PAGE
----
How does the ear work?
The ear picks up sound waves and transforms them into electrical signals which travel along nerves to the brain. The signals are interpreted by the brain and connected to other impressions and experiences – the sound is then perceived as loud or quiet, speech, music or a message such as “the phone is ringing.”
Outer ear, middle ear and inner ear
The ear has three parts:
- the outer ear (visible part, called the "auricle" or "pinna," and the external auditory canal)
- the middle ear (the eardrum or "tympanic membrane" and the tympanic cavity containing tiny ear bones. These are called the hammer, anvil and stirrup, or "ossicles")
- the inner ear (cochlea and the organ of balance, called the "vestibular system")
Sound waves reaching the outer ear cause the eardrum to vibrate. The vibrations are passed on by bones from the middle ear to the inner ear. This is where the actual organ of hearing, the cochlea, is found. The organ of balance with its three canals is also found in the inner ear.
What happens in each of the three sections of the ear?
The outer ear is made up of skin and cartilage. Like a satellite dish, it captures sound waves and passes them on to the outer ear canal. First cartilage and then further on bone help to keep this passageway open so that the sound waves can reach the eardrum without being affected.
The middle ear is an air-filled cavity also referred to as the tympanic cavity. It is connected to the upper throat by the Eustachian tube. Air moves in and out to accommodate different pressures in the outside environment. But germs can also enter the middle ear through the Eustachian tube from the upper throat.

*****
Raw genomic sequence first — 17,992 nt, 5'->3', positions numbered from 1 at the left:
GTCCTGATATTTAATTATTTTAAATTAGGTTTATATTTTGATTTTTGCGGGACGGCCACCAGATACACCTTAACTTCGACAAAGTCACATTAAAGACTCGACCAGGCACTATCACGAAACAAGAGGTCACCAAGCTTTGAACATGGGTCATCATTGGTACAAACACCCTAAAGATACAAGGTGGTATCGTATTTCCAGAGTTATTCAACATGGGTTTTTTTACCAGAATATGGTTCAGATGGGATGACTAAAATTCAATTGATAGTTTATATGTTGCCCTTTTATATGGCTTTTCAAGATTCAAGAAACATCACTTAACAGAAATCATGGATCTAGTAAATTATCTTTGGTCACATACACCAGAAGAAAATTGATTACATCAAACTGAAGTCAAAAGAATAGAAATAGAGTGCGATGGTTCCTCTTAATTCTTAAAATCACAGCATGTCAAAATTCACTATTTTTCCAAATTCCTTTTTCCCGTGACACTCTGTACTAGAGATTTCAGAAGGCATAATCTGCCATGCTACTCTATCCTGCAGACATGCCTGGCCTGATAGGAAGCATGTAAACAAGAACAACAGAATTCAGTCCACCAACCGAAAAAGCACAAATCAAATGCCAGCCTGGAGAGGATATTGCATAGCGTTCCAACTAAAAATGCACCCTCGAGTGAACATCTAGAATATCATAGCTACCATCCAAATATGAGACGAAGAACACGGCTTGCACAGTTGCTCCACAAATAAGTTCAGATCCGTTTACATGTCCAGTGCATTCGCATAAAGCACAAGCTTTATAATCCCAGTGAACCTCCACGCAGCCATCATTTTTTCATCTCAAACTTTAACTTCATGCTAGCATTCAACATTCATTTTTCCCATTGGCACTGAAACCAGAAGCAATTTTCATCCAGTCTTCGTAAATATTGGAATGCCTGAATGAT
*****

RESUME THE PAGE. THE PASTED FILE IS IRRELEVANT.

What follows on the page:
It is the ear bones that are important for hearing: the malleus, the incus and the stapes. The malleus is attached to the eardrum, picking up its vibrations and passing them on to the inner ear via the incus and the stapes.
The sound waves are amplified by this transfer and then enter the cochlea. It is filled with fluid and lined with very fine hairs (hair cells). These cells convert the vibrations to nerve signals, which are then transported to the brain.
Menche N (Ed). Biologie Anatomie Physiologie. München: Urban und Fischer; 2016.
Pschyrembel. Klinisches Wörterbuch. Berlin: De Gruyter; 2017.
Schmidt R, Lang F, Heckmann M. Physiologie des Menschen: mit Pathophysiologie. Berlin: Springer; 2017.
IQWiG health information is written with the aim of helping
people understand the advantages and disadvantages of the main treatment options and health
Because IQWiG is a German institute, some of the information provided here is specific to the German health care system. The suitability of any of the described options in an individual case can be determined by talking to a doctor. informedhealth.org can provide support for talks with doctors and other medical professionals, but cannot replace them. We do not offer individual consultations.
Our information is based on the results of good-quality studies. It is written by a team of health care professionals, scientists and editors, and reviewed by external experts. You can find a detailed description of how our health information is produced and updated in our methods.